.- The demolition of a parish rectory did not stop a dedicated group at St. Anthony’s Parish in Davenport, IA from serving meals to the hungry five days a week. When they were left without a location to operate from, McAnthony Window simply moved into the parish garage.
The window is temporarily operating out of the garage until the parish’s new hall is completed next spring. Anywhere from 125-175 people are served a sandwich, soup, treat and coffee Monday through Friday from 9-11 a.m. at McAnthony Window.
For years, it had been located in the St. Anthony rectory. Volunteers made sandwiches and soup in the kitchen and served the food from a window.
Fr. Jack Gallagher, St. Anthony’s pastor, was adamant that the service continue, even after the rectory was demolished to make room for the new parish hall. There had been talk among some people to discontinue the meal service during construction.
Dennis Flaherty, the parish’s business manager, said the mission to serve the poor would not stop. The parish decided the old rectory garage would remain standing during construction so McAnthony Window could operate on the parish campus.
Last month, the garage door was sealed, the building cleaned out, new lighting, a door for volunteers’ use and a sliding window installed and an air conditioning unit added. Heating will be available during cooler weather, Flaherty said. “This has been a labor of love,” he noted.
Anne Morey, McAnthony Window supervisor, said the transition went well — which included moving three refrigerators, a freezer, cabinets and countertops to the garage.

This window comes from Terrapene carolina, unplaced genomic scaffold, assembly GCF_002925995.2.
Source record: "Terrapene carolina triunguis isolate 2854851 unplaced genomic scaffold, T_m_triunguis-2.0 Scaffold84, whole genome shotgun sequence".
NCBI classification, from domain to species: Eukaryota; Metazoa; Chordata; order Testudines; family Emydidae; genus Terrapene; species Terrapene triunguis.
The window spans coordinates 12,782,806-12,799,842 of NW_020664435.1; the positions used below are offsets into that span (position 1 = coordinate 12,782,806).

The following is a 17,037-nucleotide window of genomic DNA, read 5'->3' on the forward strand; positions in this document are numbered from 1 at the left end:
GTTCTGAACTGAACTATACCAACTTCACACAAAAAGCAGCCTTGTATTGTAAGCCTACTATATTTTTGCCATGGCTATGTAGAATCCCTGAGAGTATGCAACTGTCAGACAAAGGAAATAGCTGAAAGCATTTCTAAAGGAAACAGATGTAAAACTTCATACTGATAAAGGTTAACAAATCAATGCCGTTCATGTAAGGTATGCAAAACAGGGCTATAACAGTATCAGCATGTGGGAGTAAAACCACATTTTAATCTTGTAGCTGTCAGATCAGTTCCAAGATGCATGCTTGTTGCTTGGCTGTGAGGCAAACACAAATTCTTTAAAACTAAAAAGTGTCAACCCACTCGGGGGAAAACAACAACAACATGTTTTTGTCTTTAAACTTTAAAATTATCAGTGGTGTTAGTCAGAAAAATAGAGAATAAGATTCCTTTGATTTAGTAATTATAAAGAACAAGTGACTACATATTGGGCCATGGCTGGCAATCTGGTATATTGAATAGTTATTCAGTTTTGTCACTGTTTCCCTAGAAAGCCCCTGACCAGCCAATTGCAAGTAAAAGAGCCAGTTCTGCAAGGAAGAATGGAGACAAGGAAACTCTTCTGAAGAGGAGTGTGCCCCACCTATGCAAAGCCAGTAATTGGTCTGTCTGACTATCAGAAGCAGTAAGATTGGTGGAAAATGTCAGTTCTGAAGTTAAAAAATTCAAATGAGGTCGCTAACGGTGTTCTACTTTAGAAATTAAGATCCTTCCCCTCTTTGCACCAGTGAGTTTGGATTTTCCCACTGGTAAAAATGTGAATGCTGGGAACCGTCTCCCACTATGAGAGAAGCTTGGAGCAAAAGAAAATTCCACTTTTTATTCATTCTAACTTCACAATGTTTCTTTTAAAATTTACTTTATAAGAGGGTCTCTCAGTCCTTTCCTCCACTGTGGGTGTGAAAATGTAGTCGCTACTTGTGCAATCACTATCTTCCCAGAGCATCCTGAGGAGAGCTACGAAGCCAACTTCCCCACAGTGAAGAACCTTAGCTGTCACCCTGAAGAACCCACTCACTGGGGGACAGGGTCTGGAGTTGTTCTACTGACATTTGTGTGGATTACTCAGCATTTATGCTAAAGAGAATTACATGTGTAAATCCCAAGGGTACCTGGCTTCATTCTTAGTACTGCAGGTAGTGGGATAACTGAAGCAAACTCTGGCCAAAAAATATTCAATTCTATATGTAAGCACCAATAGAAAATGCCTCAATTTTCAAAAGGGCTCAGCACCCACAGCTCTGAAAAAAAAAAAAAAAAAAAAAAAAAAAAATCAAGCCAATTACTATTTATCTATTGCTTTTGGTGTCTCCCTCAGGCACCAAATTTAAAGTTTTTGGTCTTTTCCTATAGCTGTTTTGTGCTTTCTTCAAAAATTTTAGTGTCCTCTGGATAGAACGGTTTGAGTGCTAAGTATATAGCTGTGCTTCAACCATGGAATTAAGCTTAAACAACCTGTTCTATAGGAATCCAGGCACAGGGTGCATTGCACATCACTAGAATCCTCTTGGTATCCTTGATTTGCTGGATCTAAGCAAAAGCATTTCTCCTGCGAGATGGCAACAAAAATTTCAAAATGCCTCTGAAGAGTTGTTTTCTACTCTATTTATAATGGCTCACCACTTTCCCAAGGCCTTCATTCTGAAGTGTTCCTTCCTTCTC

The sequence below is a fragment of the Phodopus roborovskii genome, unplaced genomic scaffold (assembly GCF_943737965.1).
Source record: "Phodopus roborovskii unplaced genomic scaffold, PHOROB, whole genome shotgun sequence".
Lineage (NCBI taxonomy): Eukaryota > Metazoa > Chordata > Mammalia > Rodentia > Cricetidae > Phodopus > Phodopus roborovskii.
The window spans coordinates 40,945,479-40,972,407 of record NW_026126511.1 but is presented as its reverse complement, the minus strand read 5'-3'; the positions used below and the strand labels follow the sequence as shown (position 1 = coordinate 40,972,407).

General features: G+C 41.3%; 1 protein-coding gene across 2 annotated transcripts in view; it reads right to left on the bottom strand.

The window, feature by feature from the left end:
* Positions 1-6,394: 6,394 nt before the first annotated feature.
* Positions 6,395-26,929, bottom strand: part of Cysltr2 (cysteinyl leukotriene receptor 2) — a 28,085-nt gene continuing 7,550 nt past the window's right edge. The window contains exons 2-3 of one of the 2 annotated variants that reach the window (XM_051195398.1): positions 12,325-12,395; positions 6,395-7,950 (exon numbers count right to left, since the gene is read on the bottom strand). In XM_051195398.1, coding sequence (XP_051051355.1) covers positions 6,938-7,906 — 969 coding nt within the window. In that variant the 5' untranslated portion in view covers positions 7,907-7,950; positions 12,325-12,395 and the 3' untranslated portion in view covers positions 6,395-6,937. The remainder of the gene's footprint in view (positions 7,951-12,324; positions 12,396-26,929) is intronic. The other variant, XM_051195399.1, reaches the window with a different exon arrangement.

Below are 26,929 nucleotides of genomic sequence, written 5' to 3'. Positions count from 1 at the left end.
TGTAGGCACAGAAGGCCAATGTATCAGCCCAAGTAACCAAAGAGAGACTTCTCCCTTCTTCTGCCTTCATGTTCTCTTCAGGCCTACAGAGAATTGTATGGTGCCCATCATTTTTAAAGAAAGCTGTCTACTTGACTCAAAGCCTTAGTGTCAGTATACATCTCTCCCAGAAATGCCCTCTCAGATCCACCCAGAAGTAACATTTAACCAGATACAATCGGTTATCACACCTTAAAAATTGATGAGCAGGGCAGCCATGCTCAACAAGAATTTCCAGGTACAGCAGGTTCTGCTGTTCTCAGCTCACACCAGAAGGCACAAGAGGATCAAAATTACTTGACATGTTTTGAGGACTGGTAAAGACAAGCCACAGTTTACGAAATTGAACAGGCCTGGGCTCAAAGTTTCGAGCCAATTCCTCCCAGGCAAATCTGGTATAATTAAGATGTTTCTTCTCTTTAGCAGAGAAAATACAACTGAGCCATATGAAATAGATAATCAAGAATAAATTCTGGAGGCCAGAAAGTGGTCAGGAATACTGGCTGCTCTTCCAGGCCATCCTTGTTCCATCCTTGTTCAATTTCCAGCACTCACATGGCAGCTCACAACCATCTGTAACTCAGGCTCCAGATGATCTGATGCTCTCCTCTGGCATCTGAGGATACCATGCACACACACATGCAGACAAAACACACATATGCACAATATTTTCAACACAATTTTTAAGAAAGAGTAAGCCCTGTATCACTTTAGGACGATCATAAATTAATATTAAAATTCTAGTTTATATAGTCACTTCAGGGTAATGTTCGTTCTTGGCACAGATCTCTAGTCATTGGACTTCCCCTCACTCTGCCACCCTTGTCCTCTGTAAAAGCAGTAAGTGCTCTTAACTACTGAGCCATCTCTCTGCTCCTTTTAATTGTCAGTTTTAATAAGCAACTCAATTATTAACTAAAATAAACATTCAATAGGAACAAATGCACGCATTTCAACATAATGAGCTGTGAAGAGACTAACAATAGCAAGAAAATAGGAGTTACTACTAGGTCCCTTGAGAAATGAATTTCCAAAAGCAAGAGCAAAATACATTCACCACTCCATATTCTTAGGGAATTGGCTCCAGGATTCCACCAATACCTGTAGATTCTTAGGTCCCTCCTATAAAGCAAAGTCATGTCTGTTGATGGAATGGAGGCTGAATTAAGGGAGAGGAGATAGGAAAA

It has about the same amount of space as in the rectory, but items are easier to access, she said. The temporary site has been approved by the Scott County Health Department.
Fifteen percent of the weekend collection from St. Anthony Parish goes to the Care and Share program, which includes funding for McAnthony Window, Flaherty said. Financial and food donations from businesses and individuals also help support the window.
Flaherty said schools and scout troops sometimes make sandwiches and have a teacher, coach or leader deliver the food.
“I think the kids are more humble when they realize how this benefits others,” Flaherty said.
If a delivery includes too many loaves of bread or sweets for McAnthony Window to use, those items are donated to Café on Vine and other organizations that serve hungry people.
The number of people served at McAnthony Window has increased slightly in the past year, Morey said, particularly during the end of the month when money is tight.
During warm weather, cookouts are usually planned for the last Friday of the month. Care and Share pays for some of the cookouts while individual donors pay for others.
“Our window and other service organizations are always looking for volunteers,” Flaherty said. “Consider turning off your TV and help others — wherever that might be.”
Printed with permission from The Catholic Messenger, newspaper of the diocese of Davenport, Iowa.